C-O-N-T-R-O-L

I was reading Michael Hyatt’s “We Have More Control Than We Think” blog post from March and began thinking about the topic of control.

Webster-Miriam Online defines the Control as the following:
a : to exercise restraining or directing influence over
b : to have power over

Synonyms include: authority, bridle, discipline, domination, government, guidance, management, manipulation, might, oversight, predomination, qualification, regimentation, regulation, restraint, restriction, rule, subjection, subordination, superintendence, supervision, supremacy, sway, upper hand

Antonyms include: helplessness, powerlessness, relinquishment, renouncement, weakness

I don’t know about you, but those antonyms sure make me feel squirmy – I mean, really…who enjoys feeling helpless and weak? But that’s exactly how we all feel when we ‘lose control’ don’t we?

We are taught early to control our emotions and actions and even eating habits. As children it seems like everyone, from parents to relatives to teachers, are determining what we can and can’t do and we long fervently for independence where we can ‘make our own decisions’.

Once we become adults it’s like a badge of honor to be in control – so when life begins to careen in another direction, when our best-laid plans are not coming together we begin to experience those feelings of powerlessness: loss of control.

How many of us teach our children how to cope when (in the words of Tammy Cochran) Life Happens? Obviously they are learning from us regardless, but are they learning that when things aren’t in our control we fall apart? We give up? We stress and overeat and rant and rave and blame and…you get the picture.

I don’t know about you, but it annoys me when my daughter just throws up her hands and gives up – I don’t want her to learn that that’s how things are dealt with. I want her to be able to handle life’s little curveballs. Sometimes that’ll be finding a different solution, or making a new plan, or letting go of something that isn’t working. Sometimes the answer will be just getting through it. Everytime it will be giving it over to God and trusting in the knowledge that He will be there good, bad or ugly!

It won’t always be easy. Sometimes the curveballs just suck (for lack of a better descriptor) – like cancer or death of a loved one.

These are the times our lack of control makes us want to curl into a little ball and cry and find someone to blame. And it’s ok to curl into a ball and cry and have feelings – showing emotion is not lack of control – lack of control is when you give in to those emotions.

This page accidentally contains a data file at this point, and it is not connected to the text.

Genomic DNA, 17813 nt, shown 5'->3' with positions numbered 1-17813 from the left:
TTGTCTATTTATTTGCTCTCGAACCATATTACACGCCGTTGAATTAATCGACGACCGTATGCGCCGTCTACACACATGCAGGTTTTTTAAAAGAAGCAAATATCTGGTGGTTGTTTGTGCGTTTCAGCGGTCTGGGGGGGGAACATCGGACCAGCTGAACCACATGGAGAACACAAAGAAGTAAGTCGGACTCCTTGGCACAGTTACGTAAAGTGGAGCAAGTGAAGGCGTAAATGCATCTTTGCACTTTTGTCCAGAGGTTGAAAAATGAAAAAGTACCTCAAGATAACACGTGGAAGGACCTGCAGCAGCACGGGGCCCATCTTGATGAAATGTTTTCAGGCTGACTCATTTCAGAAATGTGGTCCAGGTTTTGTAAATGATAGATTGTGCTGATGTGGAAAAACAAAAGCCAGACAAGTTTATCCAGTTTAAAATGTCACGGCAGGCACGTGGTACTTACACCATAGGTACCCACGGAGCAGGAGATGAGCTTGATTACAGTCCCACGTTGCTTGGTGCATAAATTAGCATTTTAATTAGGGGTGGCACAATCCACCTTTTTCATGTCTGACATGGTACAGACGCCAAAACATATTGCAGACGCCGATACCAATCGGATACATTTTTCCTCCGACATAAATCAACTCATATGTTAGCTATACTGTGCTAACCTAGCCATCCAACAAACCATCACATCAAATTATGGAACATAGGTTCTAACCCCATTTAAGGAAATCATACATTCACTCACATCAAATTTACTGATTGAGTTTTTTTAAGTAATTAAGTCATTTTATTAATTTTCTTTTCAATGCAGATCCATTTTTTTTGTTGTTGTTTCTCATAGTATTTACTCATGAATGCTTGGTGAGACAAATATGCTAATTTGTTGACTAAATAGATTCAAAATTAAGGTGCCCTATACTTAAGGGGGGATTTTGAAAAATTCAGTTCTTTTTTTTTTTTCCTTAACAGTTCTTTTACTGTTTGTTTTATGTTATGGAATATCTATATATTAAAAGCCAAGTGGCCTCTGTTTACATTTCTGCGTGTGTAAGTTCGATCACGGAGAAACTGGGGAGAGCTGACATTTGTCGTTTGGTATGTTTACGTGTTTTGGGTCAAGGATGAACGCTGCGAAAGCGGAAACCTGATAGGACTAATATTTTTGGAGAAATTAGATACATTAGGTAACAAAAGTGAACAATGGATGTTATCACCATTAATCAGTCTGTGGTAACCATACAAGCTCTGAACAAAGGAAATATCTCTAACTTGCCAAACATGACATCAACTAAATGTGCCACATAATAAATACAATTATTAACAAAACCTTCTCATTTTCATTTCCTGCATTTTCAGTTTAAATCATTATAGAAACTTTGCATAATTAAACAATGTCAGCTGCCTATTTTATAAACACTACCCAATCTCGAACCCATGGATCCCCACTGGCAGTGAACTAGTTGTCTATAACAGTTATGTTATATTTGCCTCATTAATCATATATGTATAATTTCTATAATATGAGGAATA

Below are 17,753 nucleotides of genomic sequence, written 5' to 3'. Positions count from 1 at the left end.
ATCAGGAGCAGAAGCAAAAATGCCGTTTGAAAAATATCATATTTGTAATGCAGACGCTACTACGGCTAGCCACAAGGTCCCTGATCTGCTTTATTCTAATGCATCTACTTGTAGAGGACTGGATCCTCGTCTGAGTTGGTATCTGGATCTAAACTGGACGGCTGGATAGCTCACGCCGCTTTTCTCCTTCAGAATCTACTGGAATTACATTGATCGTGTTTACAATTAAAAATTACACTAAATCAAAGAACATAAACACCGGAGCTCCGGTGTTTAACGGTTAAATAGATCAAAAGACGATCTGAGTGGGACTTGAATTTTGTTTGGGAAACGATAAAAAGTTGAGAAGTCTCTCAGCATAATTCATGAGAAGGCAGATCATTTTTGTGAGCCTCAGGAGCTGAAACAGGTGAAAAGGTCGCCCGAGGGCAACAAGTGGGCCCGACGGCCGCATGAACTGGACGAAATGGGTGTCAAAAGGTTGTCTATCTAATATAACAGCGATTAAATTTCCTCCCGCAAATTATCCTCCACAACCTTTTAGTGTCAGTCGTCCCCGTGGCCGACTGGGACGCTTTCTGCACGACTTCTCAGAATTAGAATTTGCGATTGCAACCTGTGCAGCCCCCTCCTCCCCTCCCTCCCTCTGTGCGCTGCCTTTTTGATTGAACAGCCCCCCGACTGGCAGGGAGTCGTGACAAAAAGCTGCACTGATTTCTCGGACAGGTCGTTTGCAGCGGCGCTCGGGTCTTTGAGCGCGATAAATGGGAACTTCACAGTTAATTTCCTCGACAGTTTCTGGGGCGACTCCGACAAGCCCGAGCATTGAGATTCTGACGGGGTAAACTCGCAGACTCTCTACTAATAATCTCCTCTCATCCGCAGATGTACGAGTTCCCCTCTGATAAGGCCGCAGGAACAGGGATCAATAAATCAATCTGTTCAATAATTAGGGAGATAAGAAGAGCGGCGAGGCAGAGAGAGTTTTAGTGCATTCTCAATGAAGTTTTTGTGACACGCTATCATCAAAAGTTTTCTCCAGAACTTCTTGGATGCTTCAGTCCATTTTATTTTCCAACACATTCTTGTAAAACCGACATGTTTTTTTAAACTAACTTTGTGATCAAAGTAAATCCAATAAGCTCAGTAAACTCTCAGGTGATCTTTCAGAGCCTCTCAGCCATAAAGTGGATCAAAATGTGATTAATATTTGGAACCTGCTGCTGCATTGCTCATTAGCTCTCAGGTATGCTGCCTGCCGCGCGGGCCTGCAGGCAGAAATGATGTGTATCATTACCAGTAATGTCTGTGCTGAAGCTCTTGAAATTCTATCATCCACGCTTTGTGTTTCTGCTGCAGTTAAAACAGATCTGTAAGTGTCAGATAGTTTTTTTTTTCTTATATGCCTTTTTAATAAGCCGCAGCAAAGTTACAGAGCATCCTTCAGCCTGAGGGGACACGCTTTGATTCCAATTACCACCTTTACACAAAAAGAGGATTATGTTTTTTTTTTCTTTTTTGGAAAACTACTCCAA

These are the times, more than any others, when it is imperative to ask Him to help you up and hold you and yours through this valley.

There are so many things in this world we don’t have control over, from the weather to how long that dash represents on our headstone. What we DO have control over is whether we give in to those feelings of helplessness or whether we choose to cast all our fears to God and walk on with our head high knowing that whatever trials we face He will be there beside us every step of the way.

“Therefore do not worry about tomorrow, for tomorrow will worry about itself.” – Matthew 6:34

When you begin to feel out of control – take a look at that word itself:

Cast
Off your
Need
To
Rule
Over
Life
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About Nana

Mom. Wife. Salesforce Administrator/Developer. Employee. Volunteer. Friend. Artist. Craftswoman. Passionate about my kids and their future! I am a Salesforce MVP. For more information on the Salesforce MVP community, visit: http://www.salesforce.com/mvp/ . Salesforce, Force, Force.com, Chatter, and others are trademarks of salesforce.com, inc. and are used here with permission.
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2 Responses to C-O-N-T-R-O-L

  1. markwgaither says:

    Love the acrostic. I'll have to remember that.

    Seems the issue of control is experienced differently by men and women. My wife, Charissa, feels unsafe when she cannot control her circumstances. As I have discussed this with other men, we agree that, for us, inability to control circumstances translates to impotence. That, in turn, leads to shame.

    Ultimately, we men must learn to feel our worth ("feel," not "derive") in faithfulness rather than success. We can control our faithfulness to do all we can, and then leave the results in God's sovereign care.

    This was a refreshing read. Keep up the great work!

    Like

  2. Nana says:

    Thanks Mark – I love that your comment allows us still to control, but it focuses on what we control – feeling our worth in faithfulness! What a fabulous way to look at it!

    I appreciate your taking the time to read and comment!

    Like

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